Home Events How do we ask for, and receive, help?

Course

    Date

    03 Dec 2020
    Expired!

    Time

    7:30 pm - 9:00 pm

    How do we ask for, and receive, help?

    Many of us grew up believing that it’s better to give than to receive. Is it difficult for you to receive love, caring, and compliments? Do you squirm when someone offers a kind word or a gift, or do you allow yourself to deeply receive the gift of kindness and connection? Do you hesitate to ask for help or support whether practical or emotional?

    We will be running a short series of sessions to discuss this topic in more detail. The purpose is to bring people together to share their experiences of asking for and receiving help. Over the series we will look at discussion points such as Vulnerability, Confidence, Loss of control, Fear of Intimacy, Societal and Ancestral influences in this area.

    It is not a series of talks or lectures but experiential work to understand this aspect of ourselves and those around us. This is a series of sessions over a 6 week period. Each session will last 60-90 minutes.

    The discussions will be led and facilitated by Stephen Pitcher

    REGISTER HERE AND ADD TO YOUR CALENDAR –
    https://us02web.zoom.us/meeting/register/tZckcO6ppjkvE9fuKqRCVKqQw5mdOmngRoDU

    Vulnerability – We are often afraid to admit (sometimes to ourselves) that we need help. This may be in a technical area where we feel we “should” know the answer or acknowledging a lack of a skill set we “should” have or, even, admitting we were wrong. It can be acknowledging and admitting an emotional “weakness” or struggle to cope with events or circumstances. Often we are surprised when we understand most, if not every, other person has the same doubts and struggles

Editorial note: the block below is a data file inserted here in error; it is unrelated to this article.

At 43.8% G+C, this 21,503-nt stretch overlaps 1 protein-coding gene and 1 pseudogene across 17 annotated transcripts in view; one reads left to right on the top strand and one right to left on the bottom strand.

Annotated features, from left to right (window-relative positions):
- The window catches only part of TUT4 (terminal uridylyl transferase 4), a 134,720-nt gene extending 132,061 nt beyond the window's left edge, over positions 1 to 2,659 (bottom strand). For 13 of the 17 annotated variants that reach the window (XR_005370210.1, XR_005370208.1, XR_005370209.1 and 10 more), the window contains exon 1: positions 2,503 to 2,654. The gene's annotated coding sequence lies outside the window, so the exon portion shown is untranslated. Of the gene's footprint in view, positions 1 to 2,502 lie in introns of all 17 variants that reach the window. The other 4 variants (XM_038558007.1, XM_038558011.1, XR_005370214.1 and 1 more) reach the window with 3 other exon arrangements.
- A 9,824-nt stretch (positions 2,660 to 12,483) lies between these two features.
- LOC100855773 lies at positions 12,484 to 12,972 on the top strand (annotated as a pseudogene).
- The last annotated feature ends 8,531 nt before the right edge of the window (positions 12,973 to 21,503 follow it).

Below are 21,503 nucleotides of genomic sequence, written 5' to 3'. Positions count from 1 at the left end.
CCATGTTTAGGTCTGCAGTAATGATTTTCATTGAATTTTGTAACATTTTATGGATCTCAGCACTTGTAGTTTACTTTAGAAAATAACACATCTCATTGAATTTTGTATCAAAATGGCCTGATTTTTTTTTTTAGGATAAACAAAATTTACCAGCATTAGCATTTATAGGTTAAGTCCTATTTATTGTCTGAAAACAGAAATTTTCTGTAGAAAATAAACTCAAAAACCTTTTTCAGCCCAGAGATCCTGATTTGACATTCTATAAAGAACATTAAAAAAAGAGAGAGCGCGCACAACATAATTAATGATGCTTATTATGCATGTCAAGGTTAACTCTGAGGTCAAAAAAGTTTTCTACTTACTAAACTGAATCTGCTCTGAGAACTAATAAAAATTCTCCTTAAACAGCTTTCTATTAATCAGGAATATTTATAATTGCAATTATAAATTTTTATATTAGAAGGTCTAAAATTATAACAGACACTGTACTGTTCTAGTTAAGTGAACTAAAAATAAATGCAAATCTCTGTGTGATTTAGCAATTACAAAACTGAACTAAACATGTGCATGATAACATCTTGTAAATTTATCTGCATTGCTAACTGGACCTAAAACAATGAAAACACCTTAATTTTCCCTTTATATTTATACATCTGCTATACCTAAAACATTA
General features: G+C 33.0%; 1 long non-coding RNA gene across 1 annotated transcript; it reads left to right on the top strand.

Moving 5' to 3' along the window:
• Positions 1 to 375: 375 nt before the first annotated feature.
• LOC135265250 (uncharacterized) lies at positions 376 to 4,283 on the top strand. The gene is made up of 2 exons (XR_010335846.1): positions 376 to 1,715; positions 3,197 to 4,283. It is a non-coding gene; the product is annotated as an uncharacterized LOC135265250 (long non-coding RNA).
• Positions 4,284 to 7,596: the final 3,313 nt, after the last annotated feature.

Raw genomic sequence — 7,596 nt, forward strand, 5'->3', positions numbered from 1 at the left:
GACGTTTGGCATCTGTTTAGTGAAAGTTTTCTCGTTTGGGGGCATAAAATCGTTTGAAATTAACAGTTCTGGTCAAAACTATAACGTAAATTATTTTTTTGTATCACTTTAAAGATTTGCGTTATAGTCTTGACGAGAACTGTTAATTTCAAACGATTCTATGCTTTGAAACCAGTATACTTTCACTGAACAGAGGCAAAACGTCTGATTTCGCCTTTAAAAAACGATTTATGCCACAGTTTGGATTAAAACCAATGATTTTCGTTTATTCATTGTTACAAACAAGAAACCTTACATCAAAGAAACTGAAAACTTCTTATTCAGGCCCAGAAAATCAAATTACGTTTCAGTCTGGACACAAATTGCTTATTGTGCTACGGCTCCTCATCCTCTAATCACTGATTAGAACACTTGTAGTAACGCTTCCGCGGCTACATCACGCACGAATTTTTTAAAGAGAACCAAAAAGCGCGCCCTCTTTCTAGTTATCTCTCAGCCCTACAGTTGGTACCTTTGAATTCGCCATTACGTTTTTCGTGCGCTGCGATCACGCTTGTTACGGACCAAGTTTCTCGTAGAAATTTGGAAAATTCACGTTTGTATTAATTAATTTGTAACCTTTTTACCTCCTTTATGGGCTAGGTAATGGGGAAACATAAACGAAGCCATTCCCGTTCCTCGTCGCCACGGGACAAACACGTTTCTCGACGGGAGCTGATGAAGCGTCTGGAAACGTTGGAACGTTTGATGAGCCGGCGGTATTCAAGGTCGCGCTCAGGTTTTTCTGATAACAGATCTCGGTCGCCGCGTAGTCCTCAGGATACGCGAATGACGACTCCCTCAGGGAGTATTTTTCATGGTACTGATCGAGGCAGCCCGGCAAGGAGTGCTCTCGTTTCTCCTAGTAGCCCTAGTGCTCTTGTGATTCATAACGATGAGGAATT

Confidence – Often we give because we do not have the confidence to say no. “No I am too drained to help you” or too busy with my own needs, aspirations etc. This may be because the last person we have compassion for is ourselves. In this case we are not minding ourselves as we often say we mind others. The confidence we need to voice our own needs comes from the strong compassion we have for ourselves

    Letting Go of Control – When we give, we’re in control in a certain way. We need to be very clear if our giving advice or practical support is helping or controlling. Often when we examine our giving we find it allows us to fill a need in ourselves such as being the good person, getting recognition, saving someone etc. When we acknowledge this we fill that need. In this way receiving becomes easier as we have no need to fill; we receive in our full power.

    Defense Against Intimacy – Receiving creates connection. The act of receiving allows or forces our barriers to be breached. It is an intimate act as we invite someone into our physical and/or emotional space. Prioritizing giving over receiving may be a way to keep people distant and our hearts defended.

    Societal Influences – Are we concerned at how we are perceived or how we want to perceive ourselves? I have seen many people give poor advice rather than “hurt” someone’s feelings.

    Ancestral Influences – We have a long history of being the victims. Have we internalised that to the extent that we don’t feel we deserve help or is it a sign of weakness to ask for help. Is help something we earn like praise or something we are all entitled to? Where is the sense of community in all this; where is our old tradition or Meitheal – helping each other within the community?

    If any of the above have pressed your buttons or piqued your curiosity please let us know. We would love you to join us to explore this topic and how we, as individuals, engage with it

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